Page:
It is, of course, not the case that all young people fall into the categories indicated, I believe we have all met or know some wonderful young people who are a credit to their school and to society. Unfortunately, the daily exposure of the criminal behaviour of young people shows a continued increase. Even as I write this I am informed by the media that 17,000 juveniles stole vehicles last year. Add the thousands of young drug addicts, muggers and thieves over the same period, and we get the feeling that we are not just on the verge of anarchy, but that it has already arrived. It seems that not only do we need real discipline back in schools, but we also require a tightening of the lenient laws governing this country. When the do-gooders that brought all this about realise that there is a difference between assaults on children and regulated punishment for their own good, and for the good of society, we shall happen see a change back to normality, but don't hold your breath, and don't forget that the bias has swung so far towards the welfare of young people that parents can be taken to court by their own offspring who have decided that discipline is not for them.
I am obsessed with this mind issue. Last answer was highly satisfactory. I began to read the references you sent me. Thanks a lot. In this one I want to bore you with some novice theories about mind, if you allow me.
I believe that mind works pretty much a Hierarchical Petri Net. In each level there is one statement, that can be modeled with places and transitions.
Let "Is Eric Good?" be a question asked to me. Let this question in its context be defined with two places and one transition, when I am subjected to this question.
In lower levels, I have multiple small nets in various levels and details connected to the concept "Eric", as well as "Goodness".
"Eric hit me", "Eric's sister is Jane", "Eric went to college" etc. "Elephants are good", "Bad is not Good", "Getting beaten is bad", etc.
These chunks are further linked to others like "Jane is a girl", "Jane is good".
I believe that man keeps his experiences in chunks like the ones above, very tiny nets with one or two places and transitions. However when asked a question, or while making an exercise man gets into these small chunks, decomposes each of these transitions and places, forms up new nets during run time, and aggregates them to come at a conclusion which is also a tiny net.
Turning back to my example, I conclude that "Eric is Bad". When asked the question, I simply run through the nets in the lower level, associate "Eric hit me" as "Something Bad" and conclude that "Eric should also be bad".
Now what I do is not just finding a "path" in the mathematical sense. If it was so I could easily come up with "Jane is Good" as an answer to the question. The process involves "path finding" but is much more complex.
Anyways, I was thinking that this was a good beginning for a modeling effort about how mind works and wanted to share it with you. I need to read more about this type of research.
Could you recommend me a couple of books/articles: 1) that looks at the issue through hierarchical nets and graph theory, preferably Petri Nets. 2) that contains my theory about runtime graph formation. 3) If people tried to explain this thing through graph theory and could not succeed please let me know about that as well. I do not want to waste a life on this :)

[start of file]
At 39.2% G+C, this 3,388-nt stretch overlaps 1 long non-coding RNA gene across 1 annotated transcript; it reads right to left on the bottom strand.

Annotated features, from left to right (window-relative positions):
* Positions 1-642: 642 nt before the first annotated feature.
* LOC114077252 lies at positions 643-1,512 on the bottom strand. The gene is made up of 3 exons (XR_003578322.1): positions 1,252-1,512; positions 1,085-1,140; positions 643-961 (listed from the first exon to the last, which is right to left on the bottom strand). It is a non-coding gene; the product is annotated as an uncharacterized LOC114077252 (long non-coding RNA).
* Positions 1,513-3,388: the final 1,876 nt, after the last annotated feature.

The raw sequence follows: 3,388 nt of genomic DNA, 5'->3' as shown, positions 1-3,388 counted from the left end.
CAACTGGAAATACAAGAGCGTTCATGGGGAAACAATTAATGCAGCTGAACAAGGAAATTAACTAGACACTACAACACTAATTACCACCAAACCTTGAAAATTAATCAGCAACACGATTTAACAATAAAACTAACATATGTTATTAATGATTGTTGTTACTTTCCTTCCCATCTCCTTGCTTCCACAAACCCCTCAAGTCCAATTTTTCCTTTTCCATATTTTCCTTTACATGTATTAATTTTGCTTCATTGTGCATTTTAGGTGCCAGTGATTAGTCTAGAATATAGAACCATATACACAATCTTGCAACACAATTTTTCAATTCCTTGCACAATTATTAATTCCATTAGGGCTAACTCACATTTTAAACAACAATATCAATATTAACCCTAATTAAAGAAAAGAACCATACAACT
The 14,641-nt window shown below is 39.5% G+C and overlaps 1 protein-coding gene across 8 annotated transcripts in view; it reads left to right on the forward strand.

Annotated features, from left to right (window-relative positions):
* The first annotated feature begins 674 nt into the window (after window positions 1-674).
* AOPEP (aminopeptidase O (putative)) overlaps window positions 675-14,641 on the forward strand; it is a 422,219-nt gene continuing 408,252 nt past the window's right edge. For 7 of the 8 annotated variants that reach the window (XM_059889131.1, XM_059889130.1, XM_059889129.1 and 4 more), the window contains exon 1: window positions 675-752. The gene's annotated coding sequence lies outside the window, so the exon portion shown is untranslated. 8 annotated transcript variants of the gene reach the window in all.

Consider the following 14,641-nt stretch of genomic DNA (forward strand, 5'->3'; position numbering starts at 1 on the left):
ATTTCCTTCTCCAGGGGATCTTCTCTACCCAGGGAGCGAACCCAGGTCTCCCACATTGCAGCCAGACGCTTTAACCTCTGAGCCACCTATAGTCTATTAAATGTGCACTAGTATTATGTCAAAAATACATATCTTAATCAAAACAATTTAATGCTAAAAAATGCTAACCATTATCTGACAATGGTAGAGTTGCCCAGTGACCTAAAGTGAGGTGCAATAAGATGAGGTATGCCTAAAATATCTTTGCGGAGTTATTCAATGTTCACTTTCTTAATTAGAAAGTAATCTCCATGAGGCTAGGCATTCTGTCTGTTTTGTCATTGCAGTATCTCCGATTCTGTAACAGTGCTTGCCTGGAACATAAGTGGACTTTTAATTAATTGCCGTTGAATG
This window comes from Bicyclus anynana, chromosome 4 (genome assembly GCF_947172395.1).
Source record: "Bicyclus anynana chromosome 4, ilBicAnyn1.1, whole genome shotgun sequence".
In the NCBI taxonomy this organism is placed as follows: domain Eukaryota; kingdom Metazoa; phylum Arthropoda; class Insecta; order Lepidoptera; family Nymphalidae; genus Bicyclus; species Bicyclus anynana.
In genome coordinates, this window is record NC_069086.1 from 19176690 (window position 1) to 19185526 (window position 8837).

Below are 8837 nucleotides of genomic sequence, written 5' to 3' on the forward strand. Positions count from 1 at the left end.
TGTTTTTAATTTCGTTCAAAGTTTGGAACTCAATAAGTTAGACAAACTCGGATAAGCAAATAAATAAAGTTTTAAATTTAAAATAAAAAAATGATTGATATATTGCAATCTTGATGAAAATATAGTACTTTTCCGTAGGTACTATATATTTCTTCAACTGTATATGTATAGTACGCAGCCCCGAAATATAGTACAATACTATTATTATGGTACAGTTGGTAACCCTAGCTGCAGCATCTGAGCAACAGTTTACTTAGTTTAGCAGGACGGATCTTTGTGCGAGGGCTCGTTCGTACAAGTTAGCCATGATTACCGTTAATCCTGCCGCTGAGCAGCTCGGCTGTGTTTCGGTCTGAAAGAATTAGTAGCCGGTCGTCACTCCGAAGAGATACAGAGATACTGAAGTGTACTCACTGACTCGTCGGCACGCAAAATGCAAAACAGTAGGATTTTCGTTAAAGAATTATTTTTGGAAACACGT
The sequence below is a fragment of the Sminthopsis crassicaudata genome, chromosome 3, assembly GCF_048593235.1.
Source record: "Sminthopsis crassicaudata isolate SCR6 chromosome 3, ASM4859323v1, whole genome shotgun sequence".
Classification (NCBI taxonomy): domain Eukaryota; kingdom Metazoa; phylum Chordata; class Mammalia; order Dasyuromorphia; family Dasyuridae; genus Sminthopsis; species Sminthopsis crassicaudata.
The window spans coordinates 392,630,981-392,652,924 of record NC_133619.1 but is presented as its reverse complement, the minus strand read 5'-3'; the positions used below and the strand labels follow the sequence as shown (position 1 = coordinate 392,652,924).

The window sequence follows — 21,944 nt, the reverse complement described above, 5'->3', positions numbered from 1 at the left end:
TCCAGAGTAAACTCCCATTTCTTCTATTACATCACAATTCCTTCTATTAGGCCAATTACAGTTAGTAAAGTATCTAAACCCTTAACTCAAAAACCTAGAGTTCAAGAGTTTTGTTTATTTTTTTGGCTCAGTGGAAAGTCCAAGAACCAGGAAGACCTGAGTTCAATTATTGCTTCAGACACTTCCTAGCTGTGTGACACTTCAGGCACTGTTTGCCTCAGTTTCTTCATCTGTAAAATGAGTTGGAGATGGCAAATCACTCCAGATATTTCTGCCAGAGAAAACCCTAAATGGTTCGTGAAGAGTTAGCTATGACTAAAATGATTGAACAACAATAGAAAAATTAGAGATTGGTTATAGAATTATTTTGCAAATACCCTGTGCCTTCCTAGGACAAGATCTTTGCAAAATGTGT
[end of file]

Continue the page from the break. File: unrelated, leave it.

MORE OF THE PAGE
I assume you know about this site, then: http://www.daimi.au.dk/PetriNets/.
But here's one general point. There are many, many ways to approach and to model the mind. Various types of networks are one, of which Petri and graph theory are two categories. It may be that they are formally identical. I will give you some other references below; you can find all the Petri stuff you want at the above site. The danger, if you have not yet done much reading, is to take one of those as the way, and spend enormous amounts of time and energy at it. This is the danger of too narrow an education in any field. IF your goal is to take the Petri Net and elaborate it, and see what can be done with it, then, fine, go with that particular approach. IF your goal is to model or to think about the mind, you will be taking one out of dozens of approaches and effectively saying that it is the correct one. But it isn't, and here's why (and I'm sure many Petri people and others will disagree with this): the brain is an analog system, not a digital system. A computer is a digital system. Can a digital system "model" an analog one? Yes, certainly. What does "model" mean? Now, there's the question. I will not go into that here; suffice it to say that there is ongoing debate on that point. Second, can a digital system duplicate, functionally (obviously it could only be functionally), an analog system? This is another question, not the same as the last. If you want to create a mind in a computer (a digital computer), you've got major problems, I think... indeed, I don't think it's possible. But you can model one, up to a point. There's an important distinction here that many have missed.
So, what approaches should one take to a) model and b) duplicate mind? But you see that these are two different questions. Your approach above will not duplicate mind. But it might model it to a certain extent.
For history (and good background) in modeling and networks: